Project Row Houses. “About.” Project Row Houses. Accessed April 4, 2014. http://projectrowhouses. org/about/.
Project Row Houses. “Young Mothers Program Description.” Project Row Houses. Accessed April 4, 2014. http://projectrowhouses.org/young-mothers-program/program-description/.
Sahara Press Service. “Western Sahara: Inauguration of Saharawi Art School.” All Africa, November 5, 2013. Accessed April 4, 2014. http://allafrica.com/stories/201311060673.html.
While all kinds of art may be socially responsive, whether or not an art production can be termed “socially engaged art” depends on a few things, including the role of the audience, the role of the artist, and relevance to social issues specific to the community in which the piece exists. To elaborate, the following describes a basic hierarchy of audience involvement, from least to most. It is not my intention to trivialize the first three categories, but rather to provide a clear hierarchy of audience involvement to differentiate between traditional visual art, participatory art, community arts, and socially engaged art. The role of the audience is key in this sort of categorization; meanwhile much room remains for variation within each category as far as how projects may be carried out.
The audience as viewer
This would be the most common way that we experience art. While the art piece may engage the audience intellectually, the piece itself is able to exist without an active audience. The viewer is what Pablo Helguera refers to as a “passive receptor.”1
The audience as participant
The audience or viewer is required to complete the piece. Participants may be directed in how to interact with the piece, or they may be asked to contribute to a project with little to no creativity; contributions are superficial. Artworks that fall into this structure are participatory art.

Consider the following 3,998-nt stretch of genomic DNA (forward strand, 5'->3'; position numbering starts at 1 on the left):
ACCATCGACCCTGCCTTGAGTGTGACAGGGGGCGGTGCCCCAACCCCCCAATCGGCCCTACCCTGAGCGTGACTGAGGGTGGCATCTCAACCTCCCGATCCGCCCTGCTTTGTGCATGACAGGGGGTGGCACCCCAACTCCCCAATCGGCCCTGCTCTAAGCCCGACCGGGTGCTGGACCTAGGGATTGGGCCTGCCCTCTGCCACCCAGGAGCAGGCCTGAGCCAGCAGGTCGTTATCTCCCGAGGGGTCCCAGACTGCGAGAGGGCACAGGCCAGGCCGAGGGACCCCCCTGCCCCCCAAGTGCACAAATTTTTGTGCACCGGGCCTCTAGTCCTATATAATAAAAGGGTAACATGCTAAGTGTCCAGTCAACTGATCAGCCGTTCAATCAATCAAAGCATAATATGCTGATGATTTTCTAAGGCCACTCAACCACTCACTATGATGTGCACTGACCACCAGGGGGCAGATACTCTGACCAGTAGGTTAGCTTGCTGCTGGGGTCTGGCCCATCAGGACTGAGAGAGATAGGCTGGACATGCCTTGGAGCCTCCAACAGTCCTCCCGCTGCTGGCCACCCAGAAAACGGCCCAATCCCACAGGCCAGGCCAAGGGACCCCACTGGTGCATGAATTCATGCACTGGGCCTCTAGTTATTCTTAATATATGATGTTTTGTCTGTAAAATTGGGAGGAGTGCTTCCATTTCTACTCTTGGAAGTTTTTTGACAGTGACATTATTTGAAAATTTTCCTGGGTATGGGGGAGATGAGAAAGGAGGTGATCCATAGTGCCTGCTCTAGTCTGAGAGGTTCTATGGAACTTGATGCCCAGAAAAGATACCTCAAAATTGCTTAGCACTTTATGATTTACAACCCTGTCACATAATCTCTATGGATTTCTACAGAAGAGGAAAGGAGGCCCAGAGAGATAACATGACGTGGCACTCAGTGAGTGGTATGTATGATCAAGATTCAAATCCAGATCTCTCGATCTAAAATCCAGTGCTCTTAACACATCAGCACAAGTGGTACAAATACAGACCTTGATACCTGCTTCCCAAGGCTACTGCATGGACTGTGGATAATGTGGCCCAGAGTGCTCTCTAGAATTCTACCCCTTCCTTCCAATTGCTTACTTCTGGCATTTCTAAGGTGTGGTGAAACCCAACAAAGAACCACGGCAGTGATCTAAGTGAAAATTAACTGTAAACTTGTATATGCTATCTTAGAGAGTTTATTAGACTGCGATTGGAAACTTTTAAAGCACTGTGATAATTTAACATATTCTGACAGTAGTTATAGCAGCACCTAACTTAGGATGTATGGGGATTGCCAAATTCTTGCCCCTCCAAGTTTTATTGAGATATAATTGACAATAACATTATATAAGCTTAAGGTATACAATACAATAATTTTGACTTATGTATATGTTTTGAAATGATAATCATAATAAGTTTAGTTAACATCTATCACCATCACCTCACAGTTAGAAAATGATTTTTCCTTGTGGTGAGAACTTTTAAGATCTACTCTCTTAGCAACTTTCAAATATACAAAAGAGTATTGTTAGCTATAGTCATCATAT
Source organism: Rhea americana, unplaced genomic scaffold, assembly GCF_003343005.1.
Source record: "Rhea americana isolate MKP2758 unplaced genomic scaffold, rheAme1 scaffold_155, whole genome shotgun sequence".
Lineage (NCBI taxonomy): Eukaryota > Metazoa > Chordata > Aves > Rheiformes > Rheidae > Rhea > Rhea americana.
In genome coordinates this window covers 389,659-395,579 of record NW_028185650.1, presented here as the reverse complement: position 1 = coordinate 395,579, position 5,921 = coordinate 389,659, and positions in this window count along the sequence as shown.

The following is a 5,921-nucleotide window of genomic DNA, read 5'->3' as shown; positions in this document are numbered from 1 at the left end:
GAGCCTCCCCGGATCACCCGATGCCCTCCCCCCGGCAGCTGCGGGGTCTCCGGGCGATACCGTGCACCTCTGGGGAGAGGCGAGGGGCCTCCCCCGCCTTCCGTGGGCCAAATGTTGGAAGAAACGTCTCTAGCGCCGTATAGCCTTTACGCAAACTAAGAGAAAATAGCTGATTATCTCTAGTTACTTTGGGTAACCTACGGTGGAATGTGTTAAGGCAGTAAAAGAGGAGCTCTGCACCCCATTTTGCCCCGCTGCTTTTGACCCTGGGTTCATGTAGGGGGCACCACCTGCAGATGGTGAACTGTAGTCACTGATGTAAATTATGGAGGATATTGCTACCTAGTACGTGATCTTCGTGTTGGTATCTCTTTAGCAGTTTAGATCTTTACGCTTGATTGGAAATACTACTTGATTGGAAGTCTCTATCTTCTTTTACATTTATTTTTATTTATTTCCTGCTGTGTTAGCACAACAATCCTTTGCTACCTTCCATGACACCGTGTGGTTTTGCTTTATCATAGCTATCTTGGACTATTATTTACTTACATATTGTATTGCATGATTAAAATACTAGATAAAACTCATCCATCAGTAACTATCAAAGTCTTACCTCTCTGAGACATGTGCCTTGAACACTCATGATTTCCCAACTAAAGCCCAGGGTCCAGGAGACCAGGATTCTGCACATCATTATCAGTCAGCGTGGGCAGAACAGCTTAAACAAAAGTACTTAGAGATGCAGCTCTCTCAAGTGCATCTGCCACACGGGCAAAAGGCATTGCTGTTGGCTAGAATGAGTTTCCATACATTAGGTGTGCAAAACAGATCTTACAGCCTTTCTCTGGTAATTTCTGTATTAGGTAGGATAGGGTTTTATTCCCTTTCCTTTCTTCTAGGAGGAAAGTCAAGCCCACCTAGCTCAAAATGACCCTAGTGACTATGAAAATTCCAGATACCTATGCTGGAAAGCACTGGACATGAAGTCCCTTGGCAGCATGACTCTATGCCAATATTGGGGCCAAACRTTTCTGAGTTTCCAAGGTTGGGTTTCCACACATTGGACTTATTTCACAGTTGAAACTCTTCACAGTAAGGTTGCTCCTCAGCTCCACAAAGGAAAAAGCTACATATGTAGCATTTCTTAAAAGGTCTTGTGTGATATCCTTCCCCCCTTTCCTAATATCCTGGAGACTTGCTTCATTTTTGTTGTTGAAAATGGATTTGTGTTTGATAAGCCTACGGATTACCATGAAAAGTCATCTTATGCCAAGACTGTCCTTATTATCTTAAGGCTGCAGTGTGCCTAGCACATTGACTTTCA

The audience as collaborator
The artist conceptualizes an idea, and completes it with the help of community members, in other words, the audience. Most community arts projects fall under this category.
The socially engaged audience
The artist works with community members to conceptualize and execute a final project. As Pablo Helguera explains in the introductory chapter of Education for Socially Engaged Art, socially engaged art grew out of feminist concept art of the 1960’s, into something that has similarities with conceptual art, installation art, process art, and performance art. It draws from the fields of anthropology, sociology, ethnography, and education. The artist uses the work to create an experience in service to ideas of the aforementioned disciplines. The artist takes on many roles: “teacher, leader, artistic director, boss, instigator, and benefactor(.)”2 The expertise of the artist in these projects is in the creation of meaningful experiences for participants, and in ensuring the quality of the project’s outcome, but the audience must be equally invested in and share equal responsibility in the work. The uniqueness of socially engaged art is that the process is more important than the product, and its success comes from those involved being empowered from their experience long after the project is done. With all of the above varying factors, there is a vastness of possibilities from one socially engaged artwork to another.
This post is an excerpt from my 2014 MA thesis, Beyond Dialogue: Socially Engaged Art as Educational Platform. Random text sizes courtesy of Squarespace.
1. Pablo Helguera, Education for Socially Engaged Art (New York: Jorge Pinto Books, 2011), 11.
2. Heguera, Education for Socially Engaged Art, 53.
An article in this Monday’s Pacific Daily News (PDN) reported on the forestalled opening of the fifth floor of Guam Regional Medical City (GRMC) due to the failure of the building’s developers to comply with the state’s Percent for Art law. Guam Council on the Arts and Humanities (CAHA), the agency which oversees the enforcement of this law, was unable to sign off on the building’s occupancy permit due to this noncompliance. The article paints a picture of a much-needed resource being held ransom by evil art administrators. What I see instead is a state appointed agency fulfilling its duty in enforcing the Percent for Art law. While the PDN article provides some history on the new construction project and offers readers a few opinions, little context is given for the rationale behind Percent for Art..
Fort those of you who did not read the article or who are unfamiliar with Percent for Art, the program requires that one percent of the total amount spent on the construction of public buildings, or private buildings that are receiving certain tax benefits for having public areas, and have a budget of over $100,000, either be spent on art or donated to the state agency. On Guam, the state appointed agency is CAHA.